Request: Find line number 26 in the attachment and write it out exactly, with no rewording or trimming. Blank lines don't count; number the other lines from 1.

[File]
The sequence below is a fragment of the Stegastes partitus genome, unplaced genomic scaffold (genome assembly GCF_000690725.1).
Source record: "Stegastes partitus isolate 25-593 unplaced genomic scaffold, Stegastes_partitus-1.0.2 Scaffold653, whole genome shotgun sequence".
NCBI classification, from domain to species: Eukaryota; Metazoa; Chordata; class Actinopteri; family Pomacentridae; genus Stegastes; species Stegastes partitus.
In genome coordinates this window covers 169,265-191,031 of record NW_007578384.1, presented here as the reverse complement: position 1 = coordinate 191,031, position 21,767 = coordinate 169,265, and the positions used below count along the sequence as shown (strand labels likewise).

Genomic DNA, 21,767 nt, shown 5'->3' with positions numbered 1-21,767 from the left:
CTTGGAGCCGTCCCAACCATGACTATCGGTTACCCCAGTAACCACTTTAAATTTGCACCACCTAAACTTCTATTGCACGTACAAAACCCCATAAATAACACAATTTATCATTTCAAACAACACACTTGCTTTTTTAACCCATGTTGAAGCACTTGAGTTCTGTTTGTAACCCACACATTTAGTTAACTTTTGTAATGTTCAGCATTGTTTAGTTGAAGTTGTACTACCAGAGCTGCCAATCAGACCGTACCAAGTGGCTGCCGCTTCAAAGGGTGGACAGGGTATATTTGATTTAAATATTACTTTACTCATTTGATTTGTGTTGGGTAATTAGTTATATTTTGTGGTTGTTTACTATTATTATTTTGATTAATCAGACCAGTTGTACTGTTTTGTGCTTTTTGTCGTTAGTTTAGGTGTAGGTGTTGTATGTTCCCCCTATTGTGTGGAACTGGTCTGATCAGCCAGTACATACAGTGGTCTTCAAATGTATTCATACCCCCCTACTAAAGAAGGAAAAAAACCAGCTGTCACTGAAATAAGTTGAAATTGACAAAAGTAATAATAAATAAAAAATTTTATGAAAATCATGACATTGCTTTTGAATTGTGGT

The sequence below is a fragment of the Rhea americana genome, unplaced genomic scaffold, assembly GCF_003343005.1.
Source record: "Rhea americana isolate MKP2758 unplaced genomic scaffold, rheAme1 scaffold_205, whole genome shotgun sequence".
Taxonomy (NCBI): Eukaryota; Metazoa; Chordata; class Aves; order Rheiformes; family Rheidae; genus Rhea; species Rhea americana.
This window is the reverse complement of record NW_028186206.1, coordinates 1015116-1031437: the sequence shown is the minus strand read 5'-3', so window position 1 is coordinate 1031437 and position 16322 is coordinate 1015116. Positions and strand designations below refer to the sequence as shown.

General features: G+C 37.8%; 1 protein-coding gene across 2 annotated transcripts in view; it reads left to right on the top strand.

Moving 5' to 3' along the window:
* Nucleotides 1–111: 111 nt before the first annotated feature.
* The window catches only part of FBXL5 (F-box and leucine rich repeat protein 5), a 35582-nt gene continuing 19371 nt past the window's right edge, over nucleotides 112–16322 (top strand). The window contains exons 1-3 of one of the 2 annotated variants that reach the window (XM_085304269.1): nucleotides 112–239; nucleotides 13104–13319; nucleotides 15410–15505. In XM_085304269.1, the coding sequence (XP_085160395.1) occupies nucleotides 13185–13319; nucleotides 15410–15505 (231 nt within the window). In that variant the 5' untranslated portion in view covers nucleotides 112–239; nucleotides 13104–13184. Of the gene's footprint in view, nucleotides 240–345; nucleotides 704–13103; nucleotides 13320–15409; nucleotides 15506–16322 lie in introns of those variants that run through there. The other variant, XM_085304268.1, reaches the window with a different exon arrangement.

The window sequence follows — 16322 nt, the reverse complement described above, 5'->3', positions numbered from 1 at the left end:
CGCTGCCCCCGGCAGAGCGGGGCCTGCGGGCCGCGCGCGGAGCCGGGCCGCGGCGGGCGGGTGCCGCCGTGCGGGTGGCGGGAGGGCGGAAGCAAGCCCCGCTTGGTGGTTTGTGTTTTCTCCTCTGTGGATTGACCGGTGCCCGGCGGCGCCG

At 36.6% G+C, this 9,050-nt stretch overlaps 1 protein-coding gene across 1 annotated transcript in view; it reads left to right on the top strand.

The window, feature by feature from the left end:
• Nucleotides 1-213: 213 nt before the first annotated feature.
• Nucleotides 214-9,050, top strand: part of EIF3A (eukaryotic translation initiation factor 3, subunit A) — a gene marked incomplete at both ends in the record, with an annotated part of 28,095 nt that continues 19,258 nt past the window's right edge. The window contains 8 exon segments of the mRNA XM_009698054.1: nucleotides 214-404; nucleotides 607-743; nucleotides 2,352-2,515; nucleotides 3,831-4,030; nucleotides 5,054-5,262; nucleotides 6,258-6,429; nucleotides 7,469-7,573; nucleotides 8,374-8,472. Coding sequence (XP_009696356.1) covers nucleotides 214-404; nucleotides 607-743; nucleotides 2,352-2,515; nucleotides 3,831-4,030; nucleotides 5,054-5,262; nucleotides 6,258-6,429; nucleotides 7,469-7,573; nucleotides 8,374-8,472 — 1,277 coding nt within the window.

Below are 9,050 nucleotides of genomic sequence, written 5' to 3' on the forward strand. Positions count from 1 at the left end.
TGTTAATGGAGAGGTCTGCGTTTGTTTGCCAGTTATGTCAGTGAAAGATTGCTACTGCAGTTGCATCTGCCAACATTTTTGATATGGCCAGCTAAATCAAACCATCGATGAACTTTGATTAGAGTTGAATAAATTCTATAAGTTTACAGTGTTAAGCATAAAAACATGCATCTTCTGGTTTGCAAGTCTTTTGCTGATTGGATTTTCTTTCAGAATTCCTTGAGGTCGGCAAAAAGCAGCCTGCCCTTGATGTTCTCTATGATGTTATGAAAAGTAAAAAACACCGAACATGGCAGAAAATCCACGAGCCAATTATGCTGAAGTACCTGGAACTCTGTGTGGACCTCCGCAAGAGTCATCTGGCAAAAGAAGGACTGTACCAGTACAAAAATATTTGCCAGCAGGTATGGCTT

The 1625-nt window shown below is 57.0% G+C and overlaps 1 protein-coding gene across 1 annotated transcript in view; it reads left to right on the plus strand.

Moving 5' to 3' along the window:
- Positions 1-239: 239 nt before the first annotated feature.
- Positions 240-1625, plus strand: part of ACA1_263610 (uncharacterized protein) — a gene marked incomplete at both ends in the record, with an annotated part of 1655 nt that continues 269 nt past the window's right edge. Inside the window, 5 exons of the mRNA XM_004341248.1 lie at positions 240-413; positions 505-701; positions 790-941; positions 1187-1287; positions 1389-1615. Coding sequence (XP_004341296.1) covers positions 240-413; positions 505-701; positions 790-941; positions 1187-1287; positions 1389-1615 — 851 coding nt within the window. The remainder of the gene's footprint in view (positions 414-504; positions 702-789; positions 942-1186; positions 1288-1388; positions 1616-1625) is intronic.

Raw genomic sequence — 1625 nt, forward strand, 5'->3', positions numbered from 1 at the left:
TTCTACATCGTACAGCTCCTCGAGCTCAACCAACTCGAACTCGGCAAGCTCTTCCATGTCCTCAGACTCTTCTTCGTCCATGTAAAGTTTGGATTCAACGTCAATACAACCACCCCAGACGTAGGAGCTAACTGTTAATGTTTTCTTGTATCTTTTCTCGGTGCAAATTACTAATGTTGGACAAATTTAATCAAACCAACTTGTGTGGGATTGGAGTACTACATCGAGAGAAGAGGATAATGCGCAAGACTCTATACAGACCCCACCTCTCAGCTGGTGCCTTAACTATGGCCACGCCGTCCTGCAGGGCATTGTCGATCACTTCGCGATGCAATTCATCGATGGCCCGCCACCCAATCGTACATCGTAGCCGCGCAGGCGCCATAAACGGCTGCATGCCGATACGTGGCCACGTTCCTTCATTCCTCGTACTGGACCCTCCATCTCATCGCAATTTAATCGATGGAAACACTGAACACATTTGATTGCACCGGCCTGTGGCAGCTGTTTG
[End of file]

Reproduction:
- Positions 240-1625, plus strand: part of ACA1_263610 (uncharacterized protein) — a gene marked incomplete at both ends in the record, with an annotated part of 1655 nt that continues 269 nt past the window's right edge. Inside the window, 5 exons of the mRNA XM_004341248.1 lie at positions 240-413; positions 505-701; positions 790-941; positions 1187-1287; positions 1389-1615. Coding sequence (XP_004341296.1) covers positions 240-413; positions 505-701; positions 790-941; positions 1187-1287; positions 1389-1615 — 851 coding nt within the window. The remainder of the gene's footprint in view (positions 414-504; positions 702-789; positions 942-1186; positions 1288-1388; positions 1616-1625) is intronic.